ls), we’ll see some files.
lab01.py is where you will be writing your code and answering questions, while tests.py contains the autograder.
The Python interpreter in Terminal
We will be running our Python code using the terminal. Before trying out what’s below, make sure that you have Python3 installed already.
First, let’s try running some Python code line-by-line. Type in python3 in your terminal like below:
Now try typing up some expressions and hit enter! For instance:
>>> 1+1 2 >>> 2*2 4 >>> 3/6 0.5 >>> 1+2+3+4+5*6*7/2/3 45.0
Python will evaluate the expression and tell you what the final value is.
Now, hit control+z to quit the Python interpreter.
Next, let’s learn how to run execute an entire Python file. Make sure that you are in the lab01 folder.
If you type
python3 lab01.py, it should execute the entire file, outputting something like below:
Notice that it says NameError and tells you which line the error is on.
This is because we haven’t done anything to the file yet! So don’t worry.
Now, open up the lab01.py file and we can start doing the questions!
When you’re done filling everything out, use
python3 lab01.py again and run everything! It will tell you whether you passed everything or if there are errors. See the Error section for more info.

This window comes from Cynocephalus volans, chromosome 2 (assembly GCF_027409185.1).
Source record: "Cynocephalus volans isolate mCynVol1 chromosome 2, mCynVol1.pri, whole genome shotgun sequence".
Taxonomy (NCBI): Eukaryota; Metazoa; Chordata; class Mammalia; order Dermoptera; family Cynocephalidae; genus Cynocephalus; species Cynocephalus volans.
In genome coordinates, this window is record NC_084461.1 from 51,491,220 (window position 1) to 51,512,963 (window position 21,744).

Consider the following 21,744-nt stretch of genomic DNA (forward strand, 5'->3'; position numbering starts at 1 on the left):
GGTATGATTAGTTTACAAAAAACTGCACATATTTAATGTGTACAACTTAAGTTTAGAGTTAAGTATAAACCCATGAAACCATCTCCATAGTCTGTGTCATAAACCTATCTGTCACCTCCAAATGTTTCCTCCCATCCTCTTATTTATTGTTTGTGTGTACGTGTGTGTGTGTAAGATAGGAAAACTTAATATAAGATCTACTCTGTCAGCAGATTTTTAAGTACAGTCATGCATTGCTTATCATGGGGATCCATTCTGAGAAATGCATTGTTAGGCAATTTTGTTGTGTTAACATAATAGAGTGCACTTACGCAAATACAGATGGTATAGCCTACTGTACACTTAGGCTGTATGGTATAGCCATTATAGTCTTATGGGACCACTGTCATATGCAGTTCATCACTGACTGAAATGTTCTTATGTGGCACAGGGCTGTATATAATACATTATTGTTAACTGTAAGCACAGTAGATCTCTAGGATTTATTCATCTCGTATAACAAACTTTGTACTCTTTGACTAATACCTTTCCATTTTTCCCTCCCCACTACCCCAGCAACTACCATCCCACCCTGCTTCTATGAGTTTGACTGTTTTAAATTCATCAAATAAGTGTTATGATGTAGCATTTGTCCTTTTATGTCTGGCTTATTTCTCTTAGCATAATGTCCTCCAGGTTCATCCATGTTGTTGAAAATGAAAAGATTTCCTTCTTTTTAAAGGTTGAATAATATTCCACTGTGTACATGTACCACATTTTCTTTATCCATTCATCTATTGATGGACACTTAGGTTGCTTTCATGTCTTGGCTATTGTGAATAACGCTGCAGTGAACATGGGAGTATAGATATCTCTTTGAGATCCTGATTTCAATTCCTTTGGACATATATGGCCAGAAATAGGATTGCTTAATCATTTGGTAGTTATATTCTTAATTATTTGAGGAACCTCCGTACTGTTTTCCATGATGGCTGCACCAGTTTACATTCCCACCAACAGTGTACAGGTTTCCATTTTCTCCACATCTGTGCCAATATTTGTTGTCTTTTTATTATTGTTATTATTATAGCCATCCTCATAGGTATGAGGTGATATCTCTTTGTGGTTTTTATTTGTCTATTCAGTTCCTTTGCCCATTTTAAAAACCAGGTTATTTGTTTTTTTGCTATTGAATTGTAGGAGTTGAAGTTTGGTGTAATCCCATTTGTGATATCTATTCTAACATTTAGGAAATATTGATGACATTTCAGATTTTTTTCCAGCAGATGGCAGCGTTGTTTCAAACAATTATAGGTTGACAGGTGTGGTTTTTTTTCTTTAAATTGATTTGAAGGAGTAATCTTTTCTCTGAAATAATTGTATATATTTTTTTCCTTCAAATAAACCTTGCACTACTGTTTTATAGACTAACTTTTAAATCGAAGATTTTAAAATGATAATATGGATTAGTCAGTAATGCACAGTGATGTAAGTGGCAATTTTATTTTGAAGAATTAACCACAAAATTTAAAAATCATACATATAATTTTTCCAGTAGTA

Basics of programming with Python
Recall from the meeting that we learned about expressions and operators.
- We know that expressions evaluate to values. For instance:
>>> 1+1 2 >>> 2*2 4 >>> 3/6 0.5 >>> 1+2+3+4+5*6*7/2/3 45.0
- We also learned what primitive expressions are: they evaluate directly to values with minimal work needed:
>>> 3 3 >>> "Hi" 'Hi' >>> True True >>> False False >>> 3.141592 3.141592
Don’t worry about the different data types yet if you don’t know them. For this lab, we’re only going to work with real numbers.
- Finally, we learned that operators combine primitives expressions into more complex expressions. Note that operators are in fact values too—that’s why we can evaluate them.
Usually, in Python, operators’ names go before the inputs, and the inputs are inside parentheses, separated by commas. These are call expressions:
>>> add(2, 3) 5 >>> mul(5, 6) 30
We can nest call expressions too:
>>> add(add(1, 2), mul(3, 4)) 15
However, +, -, *, / are special cases. You can use them between the inputs just like on a calculator:
>>> 2 + 3 5 >>> 5 * 6 30 >>> 1 - 1 0 >>> 3 / 6 0.5
Python follows the PEMDAS rule, so use parentheses when needed:
>>> 1 + 1 / 2 1.5 >>> (1 + 1) / 2 1.0
More handy operators
Floor division //
Basically, it divides numbers then rounds it down.
>>> 1 / 2 # Normal Division 0.5 >>> 1 // 2 # Floor Division 0
This gets you the remainder after division.
>>> 10 / 3 # Normal Division 3.333333333333333 >>> 10 % 3 # Modulo 1
We all know what exponents are. Right?
>>> 2 ** 2 4 >>> 4 ** 0.5 2.0
If you don’t know what a fractional exponent means, don’t worry: an exponent of 0.5 is the same as getting the square root.
Doing The Assignment